One of the things I get asked most as a South Asian creative is "how did you get into this field?"
And the completely honest answer is: It just happened.
For the entirety of my educational career, up until my last semester of college, I was convinced I wanted to go to medical school. Why? Well, my brown parents convinced me it was the best course of action for me.
As South Asians, the concept of having job security and a reputable career is instilled at a very young age. With that comes the push to be a doctor, lawyer or engineer — and any other career path is simply deemed ridiculous or impractical.
I want to change the notion that pursuing a career in a creative field means that you will be sacrificing living what many of South Asian parents consider to be a "comfortable lifestyle".
So, what exactly do I do?
I'm a digital strategist at public policy and law nonprofit called the Brennan Center for Justice. In other words, I manage the digital marketing side of a political think tank that advocates for voting rights, criminal justice reform, fair immigration policies, campaign finance reform, and so much more. Basically, we want to make sure the rights granted to us by the Constitution are applied equally to all members of our society. I am lucky enough to work in a company that allows me to explore my creative side while still being able to participate in meaningful work that impacts that most marginalized members of our community.
I'm also a professional dancer for a Bollywood and Indian semi-classical contemporary dance company called Ajna Dance Company. I've written for publications like HuffPost and Brown Girl Magazine. And lastly, of course, I'm a fashion, travel and lifestyle blogger! Here are some things I've learned on my creative journey so far!
It's okay if your parents don't support your career decisions.
While I truly admire my parents and their advice, the truth is they don't really understand the nature of what I do, so it's very difficult for them to support my decisions as I'm making them. And I absolutely do not blame them for it. The idea that I'm pursuing passions that may not provide job security is scary to them — and I totally get that. It's hard and frustrating explaining my choices to my family members, but it's SO worth it when they finally understand.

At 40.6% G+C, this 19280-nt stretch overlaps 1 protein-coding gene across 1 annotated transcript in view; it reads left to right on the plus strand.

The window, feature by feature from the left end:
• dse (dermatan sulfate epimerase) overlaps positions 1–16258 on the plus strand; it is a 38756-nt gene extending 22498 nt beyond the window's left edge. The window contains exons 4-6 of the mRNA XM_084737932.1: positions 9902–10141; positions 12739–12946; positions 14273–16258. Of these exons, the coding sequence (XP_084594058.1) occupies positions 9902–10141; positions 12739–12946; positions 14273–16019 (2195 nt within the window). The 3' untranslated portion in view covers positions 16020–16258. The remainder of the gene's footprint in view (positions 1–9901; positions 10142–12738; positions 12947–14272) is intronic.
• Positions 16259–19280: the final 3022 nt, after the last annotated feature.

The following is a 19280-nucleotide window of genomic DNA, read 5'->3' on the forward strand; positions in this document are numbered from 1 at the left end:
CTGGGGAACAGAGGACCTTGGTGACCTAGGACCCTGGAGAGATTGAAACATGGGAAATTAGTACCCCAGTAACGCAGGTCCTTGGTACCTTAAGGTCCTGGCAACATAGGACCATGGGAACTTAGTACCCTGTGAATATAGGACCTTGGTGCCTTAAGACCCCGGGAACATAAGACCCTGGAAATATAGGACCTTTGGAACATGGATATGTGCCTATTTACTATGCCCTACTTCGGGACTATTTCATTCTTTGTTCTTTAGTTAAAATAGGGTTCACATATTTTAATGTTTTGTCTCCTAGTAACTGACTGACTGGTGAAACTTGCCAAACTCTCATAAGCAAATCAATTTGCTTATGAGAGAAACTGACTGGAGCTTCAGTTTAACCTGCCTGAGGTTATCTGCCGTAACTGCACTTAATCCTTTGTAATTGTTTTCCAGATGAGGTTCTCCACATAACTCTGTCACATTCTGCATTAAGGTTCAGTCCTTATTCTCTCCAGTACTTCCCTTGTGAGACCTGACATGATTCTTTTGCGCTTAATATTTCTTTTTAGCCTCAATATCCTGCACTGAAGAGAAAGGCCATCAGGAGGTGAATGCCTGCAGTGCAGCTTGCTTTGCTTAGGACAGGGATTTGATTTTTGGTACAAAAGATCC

Find friends who are passionate about the same things as you.
I cannot stress this enough. Creativity is influenced by the people you surround yourself with. Find people who inspire you to be the best version of yourself and who inspire you to see the world in a different light. My blogger babes give me SO much inspiration, support and love and I could not be more thankful.
Never stop learning.
The one thing I've found in common with EVERY single creative I've encountered is their desire to grow and innovate. As a blogger, the list of things I want to teach myself never stops growing. It's part of what makes this so exciting!
Keep networking and putting yourself out there.
To me, this is the most important thing you can do for yourself. So many of the opportunities I've gotten have honestly felt like they just fell into my lap. I often tell people that my job at the Brennan Center, as well as my blogging career, happened because of pure luck. I was just in the right place at the right time. And while that is partially true, it has a lot more to do with the fact that I kept trying new things. As they say, luck is what happens when opportunity meets preparation.